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From Henri Yandell <bay...@generationjava.com>
Subject Re: Re: [DBUtils][patch] executeQuery method
Date Sat, 23 Nov 2002 19:28:55 GMT

Which launches us into the beginnnigs of a religion/framework and away
from simply JDBC, but not that much. It seems like a good idea [Connection
needs pulling out, no pool], and we could then have an MemoryIterator
which pulls all the values into memory and other implementations.

Hen

On Sat, 23 Nov 2002, Juozas Baliuka wrote:

>
> It is very trival way to handle JDBC stuff:
>
> interface ResultSetHandler{
>
>   void handle( java.sql.ResultSet rs );
>
> }
> //executes single query
> public void executeQuery( String sql, Object params[],   ResultSetHandler
> handler )throws SQLException{
>  Connection connection =  pool.getConnection();
>  Statement   statement   = null;
>  ResultSet rs = null;
>  try{
>
>     statement   =   connection.prepareStatement(sql);
>
>    for(  int i =0; i< params.length; i++){
>        if(params[i] == null ){
>          statement.setNull( i + 1, Types.OTHER  );
>     }else{
>         statement.setObject( i + 1, params[i], Types.OTHER );
>      }
>
>    }
>    rs = statement.executeQuery();
>    handler.handle(rs);
>
>  }finally{
>
>    close(rs);
>    close(statement);
>    close(connection);
>
>  }
> }
>
>
> This can be modified to support updates and transactions.
>
>
>
>
>
> ----- Original Message -----
> From: <travis@thinkvirtual.com>
> To: "Jakarta Commons Developers List" <commons-dev@jakarta.apache.org>
> Sent: Saturday, November 23, 2002 12:47 PM
> Subject: RE: Re: [DBUtils][patch] executeQuery method
>
>
> > I haven't been following this thread, but this is sounding very crossdb
> like?
> >
> > In any case, after reading this message, executeQuery should definitely
> return a ResultSet, not an iterator as Ken said.  That is ridiculous even
> thinking to return an iterator and pulling the whole resultset into memory.
> Would be almost unusable in any large data situation.
> >
> > Travis
> >
> > ---- Original Message ----
> > From: Henri Yandell <bayard@generationjava.com>
> > Sent: 2002-11-22
> > To: Jakarta Commons Developers List <commons-dev@jakarta.apache.org>
> > Subject: Re: [DBUtils][patch] executeQuery method
> >
> >
> >
> > On Fri, 22 Nov 2002, Ken Horn wrote:
> >
> > >
> > > Personally this executeQuery call is almost identical to ones I write
> > > everywhere I go... I don't think the executeQuery, should return any
> > > type of Iterator, but the ResultSet itself. This avoids the whole memory
> > > issue for large result sets. If you're passing a Connection you're not
> > > really hiding jdbc use anyway.
> > >
> > > I normally make the interface:
> > > ResultSet executeQuery(Connnection c, String sql, List params);
> > > ResultSet executeQuery(Connnection c, String sql, List params, int[]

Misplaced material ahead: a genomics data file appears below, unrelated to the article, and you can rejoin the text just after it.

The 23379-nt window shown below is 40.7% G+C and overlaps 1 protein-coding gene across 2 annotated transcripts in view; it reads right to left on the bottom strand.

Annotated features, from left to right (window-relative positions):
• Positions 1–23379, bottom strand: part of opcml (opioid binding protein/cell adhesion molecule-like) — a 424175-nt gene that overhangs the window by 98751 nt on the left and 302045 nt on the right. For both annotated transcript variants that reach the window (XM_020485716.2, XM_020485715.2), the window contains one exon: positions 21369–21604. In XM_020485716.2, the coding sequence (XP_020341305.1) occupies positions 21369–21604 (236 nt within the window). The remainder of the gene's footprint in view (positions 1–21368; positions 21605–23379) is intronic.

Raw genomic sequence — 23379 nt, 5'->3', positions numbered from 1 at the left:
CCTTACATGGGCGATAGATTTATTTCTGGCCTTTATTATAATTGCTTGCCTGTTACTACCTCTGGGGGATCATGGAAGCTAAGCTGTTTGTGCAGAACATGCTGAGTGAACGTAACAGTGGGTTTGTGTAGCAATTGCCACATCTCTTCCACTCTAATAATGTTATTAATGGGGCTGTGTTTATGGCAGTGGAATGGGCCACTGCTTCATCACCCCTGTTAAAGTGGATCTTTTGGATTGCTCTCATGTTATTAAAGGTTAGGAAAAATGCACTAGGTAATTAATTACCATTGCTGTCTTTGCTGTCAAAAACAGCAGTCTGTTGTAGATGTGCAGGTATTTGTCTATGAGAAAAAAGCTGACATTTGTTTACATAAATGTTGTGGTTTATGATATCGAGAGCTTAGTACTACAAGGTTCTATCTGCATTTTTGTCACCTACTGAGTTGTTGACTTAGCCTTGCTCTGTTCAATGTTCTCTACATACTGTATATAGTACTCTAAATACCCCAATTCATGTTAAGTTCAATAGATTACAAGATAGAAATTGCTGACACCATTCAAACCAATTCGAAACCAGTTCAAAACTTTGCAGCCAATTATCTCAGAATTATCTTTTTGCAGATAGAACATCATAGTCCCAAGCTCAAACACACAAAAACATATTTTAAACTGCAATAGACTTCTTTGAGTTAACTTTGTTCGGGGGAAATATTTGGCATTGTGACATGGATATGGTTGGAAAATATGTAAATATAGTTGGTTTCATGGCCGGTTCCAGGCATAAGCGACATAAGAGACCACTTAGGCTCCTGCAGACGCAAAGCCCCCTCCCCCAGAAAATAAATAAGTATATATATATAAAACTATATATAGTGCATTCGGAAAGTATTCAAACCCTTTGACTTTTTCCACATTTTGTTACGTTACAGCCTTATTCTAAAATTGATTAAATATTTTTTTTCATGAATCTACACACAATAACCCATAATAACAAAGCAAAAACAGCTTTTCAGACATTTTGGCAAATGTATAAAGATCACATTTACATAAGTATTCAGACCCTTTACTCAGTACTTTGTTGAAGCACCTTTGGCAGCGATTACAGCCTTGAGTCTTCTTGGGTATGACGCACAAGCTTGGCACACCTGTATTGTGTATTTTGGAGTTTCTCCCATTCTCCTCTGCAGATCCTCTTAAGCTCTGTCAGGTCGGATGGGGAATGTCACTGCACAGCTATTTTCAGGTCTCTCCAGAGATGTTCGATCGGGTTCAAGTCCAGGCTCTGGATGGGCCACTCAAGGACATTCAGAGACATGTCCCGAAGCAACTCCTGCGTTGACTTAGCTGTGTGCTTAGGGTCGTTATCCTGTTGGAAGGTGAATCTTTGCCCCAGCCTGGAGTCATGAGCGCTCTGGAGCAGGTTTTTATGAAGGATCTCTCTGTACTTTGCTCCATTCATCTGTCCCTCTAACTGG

> types);
> >
> > Does this work? Does JDBC say that you can close a Statement and the
> > ResultSet will not close and still be usable? That's the reason for not
> > returning ResultSet. It seems there are two options, where
> > resource-management is either fully hidden, or not hidden at all:
> >
> > 1)   ResultSet executeQuery(Connection, PreparedStatement, <params>)
> > 2)   <memory> executeQuery(Connection, String, <params>)
> >
> > Where <memory> is Iterator/List/Object[], and <params> is
> > Object[]/List/Iterator.
> >
> > I'm actually happy to offer both versions. The current one would reuse
> > this one.
> >
> > > with versions for update and also allowing to pass a PreparedStatement
> > > in too (incase it needs special preparation). The types int[] is so you
> > > can correctly set NULL values with a null reference, on certain drivers
> > > (Sybase and (i think) Oracle).
> >
> > The int[] is a good thing. It's ugly, but the only real way around the
> > null irritation as knowing which type = which column is db dependent and
> > sql-statement dependant. [wtf is it with Oracle always returning
> > BigDecimal :)]
> >
> > > If your looking to wrap the returned fields into a grid style object,
> > > then do so
> >
> > This goes against the concept of DbUtils I think. It's not meant to invent
> > a new API to hide JDBC, but to only use the existing stuff in JDK. Else it
> > becomes a pointless component, there are lots of higher level JDBC hiding
> > things out there. Commons.sql does this for one I think.
> >
> > I imagine this will be a broken record on DbUtils. It is definitely a
> > project with a limit on its scope. It must be db-independent, and it
> > mustn't force people to adopt a new religion [framework]. My view anyway
> > :)
> >
> > Hen
> >
> > --
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> >
> >
> >
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> >
> >
>
>
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>


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